The king, finding himself slighted in so condescending an offer, was very angry, and told those sent to wait on him, “ That he would hear no more proposals from the Church, unless they recalled the declinatory;" and ordered Blake to appear, and acknowledge the court. This being refused, the commissioners were charged to depart the town, and Blake had a new summons for the last of November.
Upon this the commissioners presented a petition to the king and the nobility; they entreated the king to refer the decision of the controversy to a general assembly, and not gratify the common enemy by engaging in an intricate dispute: a dispute which seemed to be pressed only to create a misunderstanding between his majesty and the ministers. They desired the nobility to represent the tendency of this affair to his majesty; to give frank and impartial advice, not to be sur
prised by those who are disaffected to religion, or suffer themSpotswood's selves to be drawn into a party against the Church. Mr.
David Lindesay, Mr. Robert Bruce, and Mr. Robert Rollock,
were sent with the address, and had orders, in case it was ELIZArejected, to protest against the proceedings of the council.
The king having perused the paper, laid it aside, as not de- The Church serving an answer. And now Blake being called into court, ers' petition the summons, or information, was read. He was charged with The charge affirming in the pulpit, that the popish lords were returned against home with his majesty's knowledge and assurance of protection; and that by giving this countenance, his highness “ had discovered the treachery of his heart.” Secondly, The information set forth, that Blake had called all kings the “devil's bairns ;" and that the “ devil was in the court, and in those who directed it.” Thirdly, That in his prayer for the queen, he used this expression, “ We must pray for her for the fashion, but we have no cause ; she will never do us good.” Fourthly, That he had called the queen of England an atheist. Fifthly, That he had argued in the pulpit against the proceedings of the lords of the session, and called them miscreants and bribers. Sixthly, That speaking of the nobility, he reproached them by saying, “they were degenerated, godless dissemblers, and enemies to the Church :” and that, mentioning the council, he had called them “holliglasses, cormorants, and men of no religion.” Lastly, That in June 1594, he had drawn together several noblemen, barons, and others, in the town of St. Andrew's, incited them to run to arms, and form themselves into troops and companies; and that by so doing he had usurped the regal authority, and insulted the government !.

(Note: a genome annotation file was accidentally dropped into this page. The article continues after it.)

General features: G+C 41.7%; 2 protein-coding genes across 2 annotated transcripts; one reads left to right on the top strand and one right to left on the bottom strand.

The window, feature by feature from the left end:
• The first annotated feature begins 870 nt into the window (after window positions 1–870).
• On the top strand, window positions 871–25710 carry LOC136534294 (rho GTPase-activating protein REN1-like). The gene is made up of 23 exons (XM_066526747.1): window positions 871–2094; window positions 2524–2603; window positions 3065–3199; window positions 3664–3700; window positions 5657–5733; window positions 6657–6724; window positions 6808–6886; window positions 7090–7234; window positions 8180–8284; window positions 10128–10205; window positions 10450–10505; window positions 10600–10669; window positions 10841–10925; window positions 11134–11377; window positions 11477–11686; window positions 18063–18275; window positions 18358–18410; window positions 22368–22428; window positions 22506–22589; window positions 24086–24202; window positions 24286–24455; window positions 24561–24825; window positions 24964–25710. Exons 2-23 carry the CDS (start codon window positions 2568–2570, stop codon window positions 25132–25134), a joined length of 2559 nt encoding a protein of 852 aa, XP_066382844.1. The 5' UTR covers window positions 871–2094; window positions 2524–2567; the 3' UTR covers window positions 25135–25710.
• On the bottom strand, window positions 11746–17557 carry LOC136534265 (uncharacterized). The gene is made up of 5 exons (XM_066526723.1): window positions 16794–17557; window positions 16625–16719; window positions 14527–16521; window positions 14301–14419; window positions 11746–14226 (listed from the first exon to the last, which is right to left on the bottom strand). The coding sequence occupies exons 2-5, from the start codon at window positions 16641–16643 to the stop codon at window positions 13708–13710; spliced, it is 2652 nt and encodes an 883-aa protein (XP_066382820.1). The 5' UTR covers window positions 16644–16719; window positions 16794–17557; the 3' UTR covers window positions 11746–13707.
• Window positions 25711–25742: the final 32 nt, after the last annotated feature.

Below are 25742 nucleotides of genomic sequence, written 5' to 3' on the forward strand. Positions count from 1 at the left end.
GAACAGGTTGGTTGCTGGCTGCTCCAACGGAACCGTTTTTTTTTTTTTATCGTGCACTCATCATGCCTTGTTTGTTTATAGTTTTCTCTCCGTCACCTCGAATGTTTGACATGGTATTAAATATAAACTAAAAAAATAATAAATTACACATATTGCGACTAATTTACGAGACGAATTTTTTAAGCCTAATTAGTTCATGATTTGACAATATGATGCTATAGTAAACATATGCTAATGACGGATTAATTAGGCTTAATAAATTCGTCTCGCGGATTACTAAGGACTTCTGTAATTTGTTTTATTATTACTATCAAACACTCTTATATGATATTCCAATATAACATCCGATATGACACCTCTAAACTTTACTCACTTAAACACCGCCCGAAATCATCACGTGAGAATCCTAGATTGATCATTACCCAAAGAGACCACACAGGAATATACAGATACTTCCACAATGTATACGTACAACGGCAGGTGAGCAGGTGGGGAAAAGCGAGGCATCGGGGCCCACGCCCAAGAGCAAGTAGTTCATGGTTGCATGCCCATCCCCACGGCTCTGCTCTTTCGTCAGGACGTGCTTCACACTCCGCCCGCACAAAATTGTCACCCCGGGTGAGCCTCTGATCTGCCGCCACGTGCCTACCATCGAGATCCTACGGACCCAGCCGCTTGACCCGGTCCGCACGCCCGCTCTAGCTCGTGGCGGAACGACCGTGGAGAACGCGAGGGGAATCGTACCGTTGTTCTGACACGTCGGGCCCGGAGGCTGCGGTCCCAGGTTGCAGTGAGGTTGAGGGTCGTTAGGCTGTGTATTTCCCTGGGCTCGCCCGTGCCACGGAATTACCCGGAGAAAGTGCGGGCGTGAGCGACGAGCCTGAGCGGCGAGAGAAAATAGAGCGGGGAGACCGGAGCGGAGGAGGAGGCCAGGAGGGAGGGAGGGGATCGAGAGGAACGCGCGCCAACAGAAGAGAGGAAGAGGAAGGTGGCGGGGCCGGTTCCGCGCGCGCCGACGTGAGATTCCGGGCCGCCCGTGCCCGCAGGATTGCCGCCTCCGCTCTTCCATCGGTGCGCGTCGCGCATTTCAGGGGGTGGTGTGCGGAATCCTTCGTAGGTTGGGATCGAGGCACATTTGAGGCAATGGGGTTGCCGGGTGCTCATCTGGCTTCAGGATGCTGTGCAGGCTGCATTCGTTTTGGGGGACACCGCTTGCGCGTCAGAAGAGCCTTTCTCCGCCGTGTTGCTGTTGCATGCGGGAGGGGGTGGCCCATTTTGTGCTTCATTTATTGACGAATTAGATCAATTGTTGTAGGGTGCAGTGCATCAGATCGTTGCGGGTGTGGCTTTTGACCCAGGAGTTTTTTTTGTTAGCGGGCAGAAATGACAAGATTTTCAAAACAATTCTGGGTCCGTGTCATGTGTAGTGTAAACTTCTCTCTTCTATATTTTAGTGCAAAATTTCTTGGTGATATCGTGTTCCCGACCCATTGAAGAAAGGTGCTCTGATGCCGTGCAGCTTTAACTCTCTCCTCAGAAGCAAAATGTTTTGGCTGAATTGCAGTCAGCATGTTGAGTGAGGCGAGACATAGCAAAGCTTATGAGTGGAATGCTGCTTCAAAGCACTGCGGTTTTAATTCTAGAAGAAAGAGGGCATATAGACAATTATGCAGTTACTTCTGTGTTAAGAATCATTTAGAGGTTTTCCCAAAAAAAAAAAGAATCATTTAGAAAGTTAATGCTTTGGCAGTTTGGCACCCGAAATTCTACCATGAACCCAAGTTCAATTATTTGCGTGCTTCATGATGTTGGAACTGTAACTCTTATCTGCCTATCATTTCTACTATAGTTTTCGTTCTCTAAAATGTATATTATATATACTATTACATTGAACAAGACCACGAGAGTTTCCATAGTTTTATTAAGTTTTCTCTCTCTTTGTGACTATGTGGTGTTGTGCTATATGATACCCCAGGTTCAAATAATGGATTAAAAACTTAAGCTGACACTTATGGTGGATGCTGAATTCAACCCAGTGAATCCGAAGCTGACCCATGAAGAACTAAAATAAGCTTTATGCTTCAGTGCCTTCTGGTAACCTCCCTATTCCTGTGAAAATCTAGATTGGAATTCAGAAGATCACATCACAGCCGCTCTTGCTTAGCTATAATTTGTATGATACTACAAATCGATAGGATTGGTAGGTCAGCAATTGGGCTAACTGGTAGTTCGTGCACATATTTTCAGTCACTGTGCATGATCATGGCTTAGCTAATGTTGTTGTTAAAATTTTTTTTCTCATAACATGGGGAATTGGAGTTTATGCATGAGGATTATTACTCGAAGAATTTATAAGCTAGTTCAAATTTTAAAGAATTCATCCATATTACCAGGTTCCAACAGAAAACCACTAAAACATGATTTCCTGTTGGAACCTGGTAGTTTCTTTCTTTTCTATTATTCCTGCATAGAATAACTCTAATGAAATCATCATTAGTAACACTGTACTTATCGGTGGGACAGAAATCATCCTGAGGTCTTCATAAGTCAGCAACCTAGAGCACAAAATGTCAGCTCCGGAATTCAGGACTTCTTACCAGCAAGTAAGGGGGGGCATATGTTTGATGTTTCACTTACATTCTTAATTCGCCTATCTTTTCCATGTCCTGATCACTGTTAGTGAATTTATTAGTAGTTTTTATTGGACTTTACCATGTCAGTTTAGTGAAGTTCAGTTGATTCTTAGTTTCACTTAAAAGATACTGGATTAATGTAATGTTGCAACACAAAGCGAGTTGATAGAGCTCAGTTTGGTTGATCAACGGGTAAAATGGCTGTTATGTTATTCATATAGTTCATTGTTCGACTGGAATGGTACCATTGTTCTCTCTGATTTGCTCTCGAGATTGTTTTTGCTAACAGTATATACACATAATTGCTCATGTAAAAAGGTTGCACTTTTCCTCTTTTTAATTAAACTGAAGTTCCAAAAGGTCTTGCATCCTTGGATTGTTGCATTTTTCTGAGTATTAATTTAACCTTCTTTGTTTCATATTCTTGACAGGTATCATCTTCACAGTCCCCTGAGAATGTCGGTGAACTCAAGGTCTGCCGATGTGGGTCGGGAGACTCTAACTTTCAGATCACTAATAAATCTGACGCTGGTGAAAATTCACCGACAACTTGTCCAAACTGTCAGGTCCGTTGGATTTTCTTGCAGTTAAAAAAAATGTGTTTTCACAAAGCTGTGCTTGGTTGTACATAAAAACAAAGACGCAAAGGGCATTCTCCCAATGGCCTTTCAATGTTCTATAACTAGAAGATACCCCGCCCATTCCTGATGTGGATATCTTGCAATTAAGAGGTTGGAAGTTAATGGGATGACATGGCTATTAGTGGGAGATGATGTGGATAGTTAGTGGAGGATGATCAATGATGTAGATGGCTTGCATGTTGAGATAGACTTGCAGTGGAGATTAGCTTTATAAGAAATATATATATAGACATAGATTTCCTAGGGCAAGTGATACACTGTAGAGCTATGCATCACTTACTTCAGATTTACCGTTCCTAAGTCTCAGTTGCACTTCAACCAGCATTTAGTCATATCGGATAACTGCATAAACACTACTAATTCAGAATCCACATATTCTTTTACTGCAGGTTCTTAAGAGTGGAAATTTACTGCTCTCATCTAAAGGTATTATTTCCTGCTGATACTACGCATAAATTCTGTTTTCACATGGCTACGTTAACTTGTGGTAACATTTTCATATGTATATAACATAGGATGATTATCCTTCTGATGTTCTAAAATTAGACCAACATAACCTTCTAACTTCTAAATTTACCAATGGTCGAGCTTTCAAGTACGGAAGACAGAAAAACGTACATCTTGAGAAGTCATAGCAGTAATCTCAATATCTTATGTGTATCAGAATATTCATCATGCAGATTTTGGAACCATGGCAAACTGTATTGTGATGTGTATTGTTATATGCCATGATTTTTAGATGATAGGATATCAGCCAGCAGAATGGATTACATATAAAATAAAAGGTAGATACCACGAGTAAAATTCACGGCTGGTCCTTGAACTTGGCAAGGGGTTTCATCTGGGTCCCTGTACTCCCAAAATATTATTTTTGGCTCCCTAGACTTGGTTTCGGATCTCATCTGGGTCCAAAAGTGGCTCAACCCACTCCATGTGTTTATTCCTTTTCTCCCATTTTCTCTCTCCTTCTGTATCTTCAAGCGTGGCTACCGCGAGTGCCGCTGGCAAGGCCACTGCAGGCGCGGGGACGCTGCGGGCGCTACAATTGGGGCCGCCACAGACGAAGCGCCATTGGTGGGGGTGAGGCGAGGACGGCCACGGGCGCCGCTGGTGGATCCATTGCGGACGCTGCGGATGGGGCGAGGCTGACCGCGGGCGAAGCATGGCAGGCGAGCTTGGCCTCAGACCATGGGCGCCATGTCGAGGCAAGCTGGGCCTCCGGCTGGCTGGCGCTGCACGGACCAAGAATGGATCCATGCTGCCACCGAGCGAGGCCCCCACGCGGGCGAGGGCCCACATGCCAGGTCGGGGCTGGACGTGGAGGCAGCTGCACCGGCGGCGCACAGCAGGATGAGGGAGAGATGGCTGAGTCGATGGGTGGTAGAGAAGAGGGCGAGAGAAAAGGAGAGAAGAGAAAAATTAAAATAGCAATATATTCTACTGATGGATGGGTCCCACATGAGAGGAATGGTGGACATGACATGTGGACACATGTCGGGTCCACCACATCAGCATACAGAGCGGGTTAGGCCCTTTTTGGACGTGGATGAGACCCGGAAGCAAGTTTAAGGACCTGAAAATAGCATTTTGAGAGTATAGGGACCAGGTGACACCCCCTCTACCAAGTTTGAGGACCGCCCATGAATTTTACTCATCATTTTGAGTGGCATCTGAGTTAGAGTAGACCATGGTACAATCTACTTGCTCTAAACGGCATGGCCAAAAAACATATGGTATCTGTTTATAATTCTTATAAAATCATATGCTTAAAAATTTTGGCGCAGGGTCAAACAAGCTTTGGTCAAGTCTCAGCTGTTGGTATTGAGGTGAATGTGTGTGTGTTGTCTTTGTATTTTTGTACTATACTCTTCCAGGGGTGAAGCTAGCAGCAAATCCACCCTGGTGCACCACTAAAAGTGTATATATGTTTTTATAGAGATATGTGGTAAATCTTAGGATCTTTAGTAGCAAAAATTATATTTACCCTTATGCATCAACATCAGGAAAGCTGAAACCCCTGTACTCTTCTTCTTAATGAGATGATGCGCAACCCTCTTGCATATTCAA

After the information was read, Mr. Robert Pont made a Protestation protestation for saving the authority of the Church in deter- against the mining matters of doctrine. The king answered, he had no of the king,
and council. intention to decide any points of doctrine; but that himself and his council would proceed to censure treasonable expressions in a sermon, unless they could prove by clear Scripture, that ministers in these cases were exempted from the jurisdiction of the civil magistracy.
And now Blake being ordered to make his defence, alleged the information was drawn upon false suggestions. And here he produced two testimonials in his behalf: the one was from the provost, bailiffs, and common council of St. Andrew's; the
1 It is remarkable, that those Presbyterians who most boasted their zeal towards God most violated his laws of civil obedience. Such was the opposition between their faith and works, that they cannot be reconciled : “a good tree cannot bring forth corrupt fruit."
WHIT- other from the rector, dean of the faculty, professors and reAbp. Cant. gents of the university. This evidence, he urged, ought to be
preferred to any other report whatever. Having premised this, he pleaded, in the next place, that the lords of the council were not proper judges of the first six articles charged upon him ; that these pretended criminal expressions being delivered in a pulpit, ought to be tried by a presbytery, for the reasons abovementioned; and then repeating his former declinator, he exhibited a new one of the same tenor. As to the charge of raising the nobility and barons, he submitted himself to the trial of the king and council. Being ordered to withdraw, the question was put to the board, whether Churchmen, in all matters, either criminal or civil, were not within the jurisdiction of the king's courts? This question was resolved affirmatively. Upon this the council broke up, and the evidence
against Blake was postponed to the next day. The king
In the mean time, the king being of a gentle temper, and offers an ac
disposed to accommodate the matter, dispatched the prior of Blantire, treasurer; and Alexander Hume, provost of Edinburgh, to the ministers. The message was to acquaint them his majesty had no intention to proceed to extremities; that if Blake came to him, and declared his conscience concerning the articles charged upon him, the king would take his word, and give him leave to return to his parish. It being night when these gentlemen were sent, most of the commissioners were gone to their lodgings. However, they found four of them, Bruce, Rollock, Nicholson, and James Melvil. These being acquainted with the king's message, Bruce answered in the name of the rest : “ That if none but Blake had been concerned, the offer might be accepted; but the liberty of Christ's kingdom had received such a wound by the late proclamations, and by usurping the spiritual jurisdiction, that if Mr. Blake and twenty others had suffered death by the government, it would
have been a less affliction to the good brethren than these in652. jurious proceedings: and that unless these things were re
tracted, they would continue their opposition as long as they
The next morning, he sent for two or three of the Expostulates ministers, argued with them, and had the goodness to acquaint
them that he was so far from any design of lessening the spiri
with the ministers.